After deciding on the career that you will be pursuing, you can select the area of study that you would like to complete. Training and studies can be completed in aromatherapy, cranial sacral therapy, medical massage, myotherapy, somatic education, and much more. The area selected will help you to obtain various skills in order to provide that type of service. Gaining the necessary knowledge can be done through the completion of accredited training and coursework.

Step Three
The third and final step that will help you be on your way to a career in massage therapy is to complete coursework. Training can cover various topics to help you learn the skills necessary for success. You can study chiropractics, anatomy, pressure application, meditation, nutrition, and more. accredited schools and colleges also offer reflexology training, as well as studies in circulation, psychology, physiology, perception training, and other subjects. After receiving training you will be prepared to enter the workplace and seek employment.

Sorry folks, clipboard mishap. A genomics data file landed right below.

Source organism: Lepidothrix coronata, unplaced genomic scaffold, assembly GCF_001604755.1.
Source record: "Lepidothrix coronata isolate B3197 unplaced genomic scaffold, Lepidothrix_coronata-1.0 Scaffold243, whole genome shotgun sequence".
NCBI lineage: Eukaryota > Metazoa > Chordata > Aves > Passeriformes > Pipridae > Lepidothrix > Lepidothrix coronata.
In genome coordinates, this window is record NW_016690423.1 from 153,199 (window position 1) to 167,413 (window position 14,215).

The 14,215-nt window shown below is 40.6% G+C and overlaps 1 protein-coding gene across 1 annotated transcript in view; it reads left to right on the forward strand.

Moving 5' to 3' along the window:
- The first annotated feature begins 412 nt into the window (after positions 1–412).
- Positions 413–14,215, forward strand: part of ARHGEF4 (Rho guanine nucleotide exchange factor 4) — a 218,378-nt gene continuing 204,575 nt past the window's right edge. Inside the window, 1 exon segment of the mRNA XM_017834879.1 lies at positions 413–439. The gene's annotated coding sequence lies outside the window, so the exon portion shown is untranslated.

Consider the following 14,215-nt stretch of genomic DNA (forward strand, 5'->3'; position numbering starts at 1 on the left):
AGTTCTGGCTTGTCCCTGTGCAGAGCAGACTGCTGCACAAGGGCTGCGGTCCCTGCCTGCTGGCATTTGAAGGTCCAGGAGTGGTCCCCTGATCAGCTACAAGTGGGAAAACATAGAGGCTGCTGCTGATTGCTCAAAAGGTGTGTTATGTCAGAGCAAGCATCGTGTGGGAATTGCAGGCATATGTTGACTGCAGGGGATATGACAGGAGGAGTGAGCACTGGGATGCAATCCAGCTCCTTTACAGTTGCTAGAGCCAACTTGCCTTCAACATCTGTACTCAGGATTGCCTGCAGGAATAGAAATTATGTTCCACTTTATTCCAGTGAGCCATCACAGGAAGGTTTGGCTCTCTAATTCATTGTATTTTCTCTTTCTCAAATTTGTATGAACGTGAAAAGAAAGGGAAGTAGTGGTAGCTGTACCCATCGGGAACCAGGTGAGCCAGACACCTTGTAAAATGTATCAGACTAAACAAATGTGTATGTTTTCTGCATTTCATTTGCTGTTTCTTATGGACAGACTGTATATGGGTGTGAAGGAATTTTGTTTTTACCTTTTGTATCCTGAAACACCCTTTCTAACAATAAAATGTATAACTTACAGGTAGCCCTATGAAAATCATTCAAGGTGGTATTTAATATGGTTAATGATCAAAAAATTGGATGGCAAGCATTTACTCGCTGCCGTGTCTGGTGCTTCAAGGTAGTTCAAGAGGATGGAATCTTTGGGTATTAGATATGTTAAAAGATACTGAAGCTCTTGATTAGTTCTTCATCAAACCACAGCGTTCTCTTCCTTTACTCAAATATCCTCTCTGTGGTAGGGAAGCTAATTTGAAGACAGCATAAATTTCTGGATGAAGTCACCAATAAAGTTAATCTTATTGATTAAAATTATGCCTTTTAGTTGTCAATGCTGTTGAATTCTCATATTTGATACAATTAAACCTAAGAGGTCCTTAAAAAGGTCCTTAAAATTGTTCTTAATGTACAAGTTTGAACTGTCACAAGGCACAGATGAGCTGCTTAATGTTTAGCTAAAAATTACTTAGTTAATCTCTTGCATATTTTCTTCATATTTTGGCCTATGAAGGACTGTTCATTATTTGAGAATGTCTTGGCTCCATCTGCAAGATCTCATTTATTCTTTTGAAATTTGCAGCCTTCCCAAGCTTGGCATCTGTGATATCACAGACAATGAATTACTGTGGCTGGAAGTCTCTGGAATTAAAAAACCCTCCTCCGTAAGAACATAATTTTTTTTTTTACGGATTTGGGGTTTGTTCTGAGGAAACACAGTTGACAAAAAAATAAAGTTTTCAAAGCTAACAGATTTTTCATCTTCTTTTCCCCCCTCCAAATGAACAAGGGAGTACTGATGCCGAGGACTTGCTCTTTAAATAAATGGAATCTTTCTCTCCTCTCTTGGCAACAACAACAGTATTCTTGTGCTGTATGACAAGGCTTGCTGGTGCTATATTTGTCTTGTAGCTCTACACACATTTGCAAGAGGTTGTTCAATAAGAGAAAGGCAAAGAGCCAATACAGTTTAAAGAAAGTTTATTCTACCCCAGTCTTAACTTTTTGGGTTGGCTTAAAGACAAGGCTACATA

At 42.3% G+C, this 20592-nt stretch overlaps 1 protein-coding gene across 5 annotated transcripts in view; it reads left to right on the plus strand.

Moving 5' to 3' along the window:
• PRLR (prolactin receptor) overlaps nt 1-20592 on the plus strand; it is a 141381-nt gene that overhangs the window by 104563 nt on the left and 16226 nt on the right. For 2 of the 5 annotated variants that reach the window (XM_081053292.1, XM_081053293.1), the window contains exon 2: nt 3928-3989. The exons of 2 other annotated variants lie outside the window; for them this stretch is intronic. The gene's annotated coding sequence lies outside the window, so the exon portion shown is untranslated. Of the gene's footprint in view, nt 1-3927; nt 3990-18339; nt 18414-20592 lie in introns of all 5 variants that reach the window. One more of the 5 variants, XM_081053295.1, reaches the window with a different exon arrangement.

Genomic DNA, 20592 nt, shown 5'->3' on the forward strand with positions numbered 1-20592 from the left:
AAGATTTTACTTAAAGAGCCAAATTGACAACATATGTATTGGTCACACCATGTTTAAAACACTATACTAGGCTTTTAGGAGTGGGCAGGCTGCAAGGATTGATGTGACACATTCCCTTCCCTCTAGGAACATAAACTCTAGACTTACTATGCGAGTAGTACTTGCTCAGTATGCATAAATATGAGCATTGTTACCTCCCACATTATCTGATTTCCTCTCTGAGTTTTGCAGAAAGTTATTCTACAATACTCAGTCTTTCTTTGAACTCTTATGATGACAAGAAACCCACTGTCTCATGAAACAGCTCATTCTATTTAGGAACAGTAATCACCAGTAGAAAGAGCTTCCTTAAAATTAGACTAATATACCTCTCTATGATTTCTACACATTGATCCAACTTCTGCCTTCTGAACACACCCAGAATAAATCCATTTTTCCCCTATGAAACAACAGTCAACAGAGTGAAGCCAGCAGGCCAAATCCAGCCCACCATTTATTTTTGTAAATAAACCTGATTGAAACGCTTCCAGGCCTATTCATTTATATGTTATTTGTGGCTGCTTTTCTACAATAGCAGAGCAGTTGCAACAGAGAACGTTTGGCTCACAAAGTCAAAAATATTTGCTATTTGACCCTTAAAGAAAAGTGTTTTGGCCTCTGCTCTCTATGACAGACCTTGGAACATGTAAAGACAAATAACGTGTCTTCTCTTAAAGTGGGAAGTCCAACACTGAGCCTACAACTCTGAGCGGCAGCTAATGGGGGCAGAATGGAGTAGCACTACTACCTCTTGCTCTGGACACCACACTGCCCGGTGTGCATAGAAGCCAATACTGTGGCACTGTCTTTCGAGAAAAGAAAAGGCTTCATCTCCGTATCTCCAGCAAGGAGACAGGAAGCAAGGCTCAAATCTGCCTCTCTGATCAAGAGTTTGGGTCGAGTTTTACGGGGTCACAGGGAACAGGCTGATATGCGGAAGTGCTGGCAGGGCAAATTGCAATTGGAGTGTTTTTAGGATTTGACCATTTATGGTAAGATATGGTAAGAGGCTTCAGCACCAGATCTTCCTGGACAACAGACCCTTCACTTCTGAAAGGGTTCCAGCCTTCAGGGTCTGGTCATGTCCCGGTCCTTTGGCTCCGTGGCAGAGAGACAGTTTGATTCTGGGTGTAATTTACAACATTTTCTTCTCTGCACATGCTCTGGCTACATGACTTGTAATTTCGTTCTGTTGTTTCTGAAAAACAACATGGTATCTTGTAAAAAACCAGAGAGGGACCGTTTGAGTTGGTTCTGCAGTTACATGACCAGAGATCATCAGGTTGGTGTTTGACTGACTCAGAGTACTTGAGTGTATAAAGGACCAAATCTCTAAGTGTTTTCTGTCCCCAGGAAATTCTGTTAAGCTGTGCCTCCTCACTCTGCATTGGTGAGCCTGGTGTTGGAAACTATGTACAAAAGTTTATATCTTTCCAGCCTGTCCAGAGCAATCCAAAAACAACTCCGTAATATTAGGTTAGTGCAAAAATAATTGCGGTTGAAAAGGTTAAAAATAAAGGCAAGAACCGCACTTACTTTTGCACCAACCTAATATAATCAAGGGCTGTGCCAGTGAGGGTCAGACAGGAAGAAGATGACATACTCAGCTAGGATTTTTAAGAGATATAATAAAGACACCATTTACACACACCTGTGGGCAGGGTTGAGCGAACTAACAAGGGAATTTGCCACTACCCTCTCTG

Accredited massage therapy schools and colleges for massage therapy can provide you with the best quality career preparation that is available to you. The Commission on Massage Therapy Accreditation ( ) offers program accreditation to educational training programs that are able to meet the criteria and provide you with the individualized career training you deserve. You can start by learning more about prospective schools by requesting additional information about your programs of interest, and then enrolling in a program. Start the path to the future you dream of and become a massage therapy professional.

DISCLAIMER: Above is a GENERIC OUTLINE and may or may not depict precise methods, courses and/or focuses related to ANY ONE specific school(s) that may or may not be advertised on